All means ALL: Including LGBTQIA+ Learners in Education for All

نشره
Inter-agency Network for Education in Emergencies (INEE)
Written by
Lauren Gerken
منشور
المواضيع
Right to Education
English

This Pride month, we celebrate the many positive examples of progress and inclusion of lesbian, gay, bisexual, transgender, queer, intersex, asexual and agender (LGBTQIA+) individuals in education around the world. Some examples include:

  • In Pakistan, the 2018 Transgender Persons (Protection of Rights) Act prohibits discrimination in education on the basis of gender identity. 
  • In 2016, the South African Department of Basic Education published a booklet to help educators address homophobic bullying and make school grounds safer for LGBTQIA+ students. Several Cape Town schools have taken steps to include transgender and gender non-conforming students by establishing gender neutral uniforms and lavatories. 
  • In Colombia, the 2013 Inclusive Higher Education Policy Guidelines highlighted the need to include the LGBTQIA+ community in ensuring that higher education opportunities are equitable and  inclusive. 
     
pride month blog image, flag

Progress, but still a long way to go

Despite considerable progress in legal protection and inclusion, many LGBTQIA+ people continue to face barriers to life and learning. It is still illegal to be gay in 69 countries, and 12 countries still impose the death penalty for consensual homosexual acts between adults. Violence and persecution on the basis of sexual orientation, gender identity, and expression are major factors causing displacement and impacting the health and wellbeing of LGBTQIA+ people around the world.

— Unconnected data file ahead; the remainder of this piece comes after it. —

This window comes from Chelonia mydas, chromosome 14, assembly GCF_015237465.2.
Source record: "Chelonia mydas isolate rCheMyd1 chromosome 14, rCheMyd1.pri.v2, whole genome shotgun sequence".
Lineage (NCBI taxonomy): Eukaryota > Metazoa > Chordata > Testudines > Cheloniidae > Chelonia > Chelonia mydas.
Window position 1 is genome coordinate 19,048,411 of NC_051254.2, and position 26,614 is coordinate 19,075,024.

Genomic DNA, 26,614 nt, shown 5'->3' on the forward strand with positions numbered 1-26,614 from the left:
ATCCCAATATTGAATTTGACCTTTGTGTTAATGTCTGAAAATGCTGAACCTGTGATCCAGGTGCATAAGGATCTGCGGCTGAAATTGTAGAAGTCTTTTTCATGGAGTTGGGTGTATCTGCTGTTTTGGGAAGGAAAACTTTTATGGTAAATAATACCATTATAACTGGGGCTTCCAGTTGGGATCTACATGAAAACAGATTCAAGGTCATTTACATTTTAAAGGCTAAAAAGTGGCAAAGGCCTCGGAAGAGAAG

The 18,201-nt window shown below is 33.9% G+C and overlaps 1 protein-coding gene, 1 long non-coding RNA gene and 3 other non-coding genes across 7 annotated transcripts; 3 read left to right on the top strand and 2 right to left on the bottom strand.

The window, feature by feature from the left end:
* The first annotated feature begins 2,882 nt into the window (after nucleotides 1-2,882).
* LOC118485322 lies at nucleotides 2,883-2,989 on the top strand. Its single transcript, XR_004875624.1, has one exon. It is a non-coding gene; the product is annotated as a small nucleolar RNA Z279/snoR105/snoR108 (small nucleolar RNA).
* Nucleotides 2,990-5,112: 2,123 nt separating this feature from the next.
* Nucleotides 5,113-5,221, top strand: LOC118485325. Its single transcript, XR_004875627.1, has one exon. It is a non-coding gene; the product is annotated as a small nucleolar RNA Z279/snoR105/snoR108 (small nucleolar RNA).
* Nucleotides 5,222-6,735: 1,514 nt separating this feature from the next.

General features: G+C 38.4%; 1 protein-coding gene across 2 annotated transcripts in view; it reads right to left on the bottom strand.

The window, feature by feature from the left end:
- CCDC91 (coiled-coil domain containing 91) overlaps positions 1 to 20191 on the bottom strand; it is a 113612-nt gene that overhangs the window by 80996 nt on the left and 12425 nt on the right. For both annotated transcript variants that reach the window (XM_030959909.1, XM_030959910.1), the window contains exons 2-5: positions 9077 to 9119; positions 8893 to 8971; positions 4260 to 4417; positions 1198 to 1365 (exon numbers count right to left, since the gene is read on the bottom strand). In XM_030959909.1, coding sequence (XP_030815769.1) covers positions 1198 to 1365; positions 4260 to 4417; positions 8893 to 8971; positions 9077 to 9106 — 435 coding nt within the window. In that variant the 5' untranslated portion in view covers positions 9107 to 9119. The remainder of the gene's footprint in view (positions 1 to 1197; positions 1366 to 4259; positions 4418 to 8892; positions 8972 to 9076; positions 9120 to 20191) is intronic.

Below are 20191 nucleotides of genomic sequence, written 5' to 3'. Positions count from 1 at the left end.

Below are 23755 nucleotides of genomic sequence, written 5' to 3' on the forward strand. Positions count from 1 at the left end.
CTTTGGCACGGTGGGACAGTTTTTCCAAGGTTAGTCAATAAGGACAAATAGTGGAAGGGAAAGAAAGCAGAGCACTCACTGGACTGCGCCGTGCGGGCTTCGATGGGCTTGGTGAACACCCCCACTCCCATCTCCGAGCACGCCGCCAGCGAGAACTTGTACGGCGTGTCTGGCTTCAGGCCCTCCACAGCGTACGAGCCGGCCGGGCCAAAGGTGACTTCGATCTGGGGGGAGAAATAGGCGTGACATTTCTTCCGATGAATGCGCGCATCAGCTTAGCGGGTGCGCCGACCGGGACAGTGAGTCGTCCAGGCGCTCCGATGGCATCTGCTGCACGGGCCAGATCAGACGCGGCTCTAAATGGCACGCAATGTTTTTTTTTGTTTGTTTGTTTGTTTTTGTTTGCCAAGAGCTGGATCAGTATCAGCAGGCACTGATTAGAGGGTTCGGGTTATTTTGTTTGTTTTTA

These challenges extend to schools and learning centers. LGBTQIA+ students routinely face bullying and discrimination. Globally, 42% of LGBTQIA+ youth reported having been ‘ridiculed, teased, insulted or threatened at school.’ 37% reported feeling rarely or never safe at school. This persecution and fear of persecution, combined with the stress of displacement, can become toxic, and result in lifelong learning impairments and physical and mental health issues

Like all students, LGBTQIA+ students deserve to feel safe and supported in their schools and communities. So how can we support them?
 

Inclusive, affirming interventions

In honor of Pride month, here are few resources you can use to inform your programming and ensure that it is inclusive of displaced LGBTQIA+ people:

All means ALL

If we are to truly achieve education for all, we need to ensure that education systems and programs are responsive to the needs of all learners, especially those at higher risk of experiencing violence. We need to ensure that displaced LGBTQIA+ students and teachers are safe in schools and learning centers, that they have access to accurate and affirming information, and that teaching and learning materials don’t perpetuate harmful gender norms. We need to improve monitoring of school related gender-based violence and harassment, and create a safe, supportive, and inclusive learning environments where all students can thrive. 

We’ll never achieve education for all if we don’t support ALL students. We still have a long way to go.